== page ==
The closest planet to the Sun, Mercury, is a world of intense extremes. According to a new study, those extremes could be responsible for some of the water ice locked up in dark craters at its poles.
Nearly 30 years ago, astronomers discovered something amazing. Using the Arecibo Radio Observatory in Puerto Rico, they bounced radio waves off the surface of Mercury. When they received the radar signatures back, the astronomers found that some regions were showing up extremely bright. In fact, it was the same kind of exceptionally bright reflectivity we expect to see from frozen water!
Twenty years later, when NASA's MESSENGER spacecraft arrived at Mercury, it began sending back high-resolution images of the surface. Lining these new pictures up with that old data revealed that those bright radar signatures detected by Arecibo lined up perfectly with regions of Mercury's surface that were in perpetual darkness.
This composite image shows an oblique view of Mercury's north pole with radar data shown in yellow (top), with overhead views of the north pole showing the Arecibo radar reflections of water ice (bottom left), how they line up with the terrain (bottom centre) and how this corresponds with perpetual shadows (bottom right). Credits: NASA/Johns Hopkins University Applied Physics Laboratory/Carnegie Institution of Washington/National Astronomy and Ionosphere Center, Arecibo Observatory
The dayside of Mercury continuously bakes under intense heat from the Sun, reaching temperatures of around 400°C. Out of direct view of the Sun, however, temperatures plunge 600 degrees, down to -200°C. That is certainly cold enough for water ice to survive, but the big question is, how did that water ice get there in the first place?
Some of that water undoubtedly came from asteroids and comets. That is likely for all of the rocky planets in the inner solar system. Still, in a new study published in Astrophysical Journal Letters, researchers from the Georgia Institute of Technology have found that some fairly simple chemistry could be producing water ice out of thin air on Mercury, which then freezes solid in the sheltered darkness of these craters.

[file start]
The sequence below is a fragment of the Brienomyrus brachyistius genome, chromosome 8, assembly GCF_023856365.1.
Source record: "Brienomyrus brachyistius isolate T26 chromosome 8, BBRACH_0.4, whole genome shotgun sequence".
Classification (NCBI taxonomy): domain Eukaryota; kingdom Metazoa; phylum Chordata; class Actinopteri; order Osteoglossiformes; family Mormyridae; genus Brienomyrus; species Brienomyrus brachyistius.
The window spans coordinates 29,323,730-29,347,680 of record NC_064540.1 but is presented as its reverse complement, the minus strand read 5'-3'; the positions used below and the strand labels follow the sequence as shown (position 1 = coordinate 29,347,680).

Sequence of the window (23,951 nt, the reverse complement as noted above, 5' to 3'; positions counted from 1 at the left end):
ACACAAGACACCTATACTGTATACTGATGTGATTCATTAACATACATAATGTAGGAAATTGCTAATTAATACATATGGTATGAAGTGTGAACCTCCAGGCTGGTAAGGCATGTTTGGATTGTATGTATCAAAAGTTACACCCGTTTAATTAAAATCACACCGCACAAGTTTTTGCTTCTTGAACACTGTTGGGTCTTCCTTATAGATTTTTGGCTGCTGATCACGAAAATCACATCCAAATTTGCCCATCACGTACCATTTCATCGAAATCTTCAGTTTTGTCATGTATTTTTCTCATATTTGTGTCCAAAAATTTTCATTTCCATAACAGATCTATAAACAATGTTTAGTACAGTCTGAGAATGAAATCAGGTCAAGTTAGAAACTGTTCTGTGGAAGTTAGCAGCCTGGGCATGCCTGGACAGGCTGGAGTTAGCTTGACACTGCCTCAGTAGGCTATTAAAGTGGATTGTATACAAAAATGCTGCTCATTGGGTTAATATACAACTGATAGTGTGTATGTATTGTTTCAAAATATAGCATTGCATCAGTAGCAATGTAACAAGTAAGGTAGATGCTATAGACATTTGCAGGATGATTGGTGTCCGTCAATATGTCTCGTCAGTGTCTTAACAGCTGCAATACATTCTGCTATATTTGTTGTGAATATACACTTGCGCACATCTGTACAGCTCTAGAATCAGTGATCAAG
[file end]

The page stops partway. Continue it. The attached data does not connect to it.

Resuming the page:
This simple chemistry begins with molecules of hydrogen and oxygen, known as hydroxyl groups (OH), which are produced as protons from the solar wind bombard Mercury's surface. The extreme heat on the sunward side of the planet then energizes these OH molecules enough that when they smash into each other, it results in them combining to produce a water molecule (H2O).
This diagram shows the molecular structure of a mineral on Mercury, comprised of hydrogen, magnesium, oxygen and silicon. Hydroxyl groups break off the end due to solar wind bombardment, where they combine to form water. Credit: Georgia Tech/Orlando/Jones
Plenty of these water molecules do not survive for very long, as they're broken apart by solar wind particles. Those that manage to find their way into shady areas, the researchers wrote, quickly condense and then freeze into ice.
"This is not some strange, out-of-left-field idea," Brant Jones, coauthor of the study from Georgia Tech's School of Chemistry and Biochemistry, said in a press release. "The basic chemical mechanism has been observed dozens of times in studies since the late 1960s, but that was on well-defined surfaces. Applying that chemistry to complicated surfaces like those on a planet is groundbreaking research."
This artist's impression shows NASA's MESSENGER spacecraft in orbit around Mercury. Credit: NASA/JHUAPL
According to the study, over a period of just three million years, this chemical production of water could accumulate over 11 billion tonnes of ice in Mercury's shadowed craters.
"The process could easily account for up to 10 percent of Mercury's total ice," Jones said.
Once sheltered in perpetual darkness, this ice could persist indefinitely, due to Mercury's extremely thin atmosphere. On Venus, Earth and Mars, their atmospheres are thick enough that air molecules can bump up against one another and transfer heat in the process. Mercury's exosphere is so thin that the molecules whizzing around in it would hardly ever encounter each other.
Thus, without direct sunlight shining on the ice, there would be no way for it to melt or sublimate.
"It's a little like the song Hotel California," Thomas Orlando, the study's principal investigator and co-founder the Georgia Tech Center for Space Technology and Research, said in the statement. "The water molecules can check in to the shadows, but they can never leave."